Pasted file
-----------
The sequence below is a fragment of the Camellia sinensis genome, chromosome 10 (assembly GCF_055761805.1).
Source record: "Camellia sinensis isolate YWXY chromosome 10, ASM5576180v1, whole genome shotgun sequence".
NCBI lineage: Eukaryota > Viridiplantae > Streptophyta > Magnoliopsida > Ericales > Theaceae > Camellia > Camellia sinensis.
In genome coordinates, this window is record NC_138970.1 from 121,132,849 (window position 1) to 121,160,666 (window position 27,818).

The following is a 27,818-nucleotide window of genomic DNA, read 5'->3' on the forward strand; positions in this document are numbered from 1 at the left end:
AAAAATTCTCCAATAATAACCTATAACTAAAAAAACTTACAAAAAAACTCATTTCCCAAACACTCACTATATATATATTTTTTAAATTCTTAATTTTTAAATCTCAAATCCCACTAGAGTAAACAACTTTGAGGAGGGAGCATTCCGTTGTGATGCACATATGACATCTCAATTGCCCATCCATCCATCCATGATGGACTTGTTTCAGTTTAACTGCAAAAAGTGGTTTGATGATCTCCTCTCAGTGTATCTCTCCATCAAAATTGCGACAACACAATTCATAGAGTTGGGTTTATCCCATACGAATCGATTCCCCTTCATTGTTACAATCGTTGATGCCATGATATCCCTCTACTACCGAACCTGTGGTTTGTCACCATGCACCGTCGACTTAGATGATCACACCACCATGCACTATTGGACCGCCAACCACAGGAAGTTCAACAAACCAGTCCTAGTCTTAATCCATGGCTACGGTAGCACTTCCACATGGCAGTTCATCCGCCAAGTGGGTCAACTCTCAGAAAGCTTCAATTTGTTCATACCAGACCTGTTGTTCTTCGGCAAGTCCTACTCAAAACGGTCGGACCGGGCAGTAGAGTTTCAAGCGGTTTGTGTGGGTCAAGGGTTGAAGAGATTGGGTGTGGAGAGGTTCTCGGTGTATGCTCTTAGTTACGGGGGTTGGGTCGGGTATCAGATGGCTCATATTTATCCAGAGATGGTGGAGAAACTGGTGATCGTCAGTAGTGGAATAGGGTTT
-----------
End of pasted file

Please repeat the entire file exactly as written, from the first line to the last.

The sequence below is a fragment of the Camellia sinensis genome, chromosome 10 (assembly GCF_055761805.1).
Source record: "Camellia sinensis isolate YWXY chromosome 10, ASM5576180v1, whole genome shotgun sequence".
NCBI lineage: Eukaryota > Viridiplantae > Streptophyta > Magnoliopsida > Ericales > Theaceae > Camellia > Camellia sinensis.
In genome coordinates, this window is record NC_138970.1 from 121,132,849 (window position 1) to 121,160,666 (window position 27,818).

The following is a 27,818-nucleotide window of genomic DNA, read 5'->3' on the forward strand; positions in this document are numbered from 1 at the left end:
AAAAATTCTCCAATAATAACCTATAACTAAAAAAACTTACAAAAAAACTCATTTCCCAAACACTCACTATATATATATTTTTTAAATTCTTAATTTTTAAATCTCAAATCCCACTAGAGTAAACAACTTTGAGGAGGGAGCATTCCGTTGTGATGCACATATGACATCTCAATTGCCCATCCATCCATCCATGATGGACTTGTTTCAGTTTAACTGCAAAAAGTGGTTTGATGATCTCCTCTCAGTGTATCTCTCCATCAAAATTGCGACAACACAATTCATAGAGTTGGGTTTATCCCATACGAATCGATTCCCCTTCATTGTTACAATCGTTGATGCCATGATATCCCTCTACTACCGAACCTGTGGTTTGTCACCATGCACCGTCGACTTAGATGATCACACCACCATGCACTATTGGACCGCCAACCACAGGAAGTTCAACAAACCAGTCCTAGTCTTAATCCATGGCTACGGTAGCACTTCCACATGGCAGTTCATCCGCCAAGTGGGTCAACTCTCAGAAAGCTTCAATTTGTTCATACCAGACCTGTTGTTCTTCGGCAAGTCCTACTCAAAACGGTCGGACCGGGCAGTAGAGTTTCAAGCGGTTTGTGTGGGTCAAGGGTTGAAGAGATTGGGTGTGGAGAGGTTCTCGGTGTATGCTCTTAGTTACGGGGGTTGGGTCGGGTATCAGATGGCTCATATTTATCCAGAGATGGTGGAGAAACTGGTGATCGTCAGTAGTGGAATAGGGTTT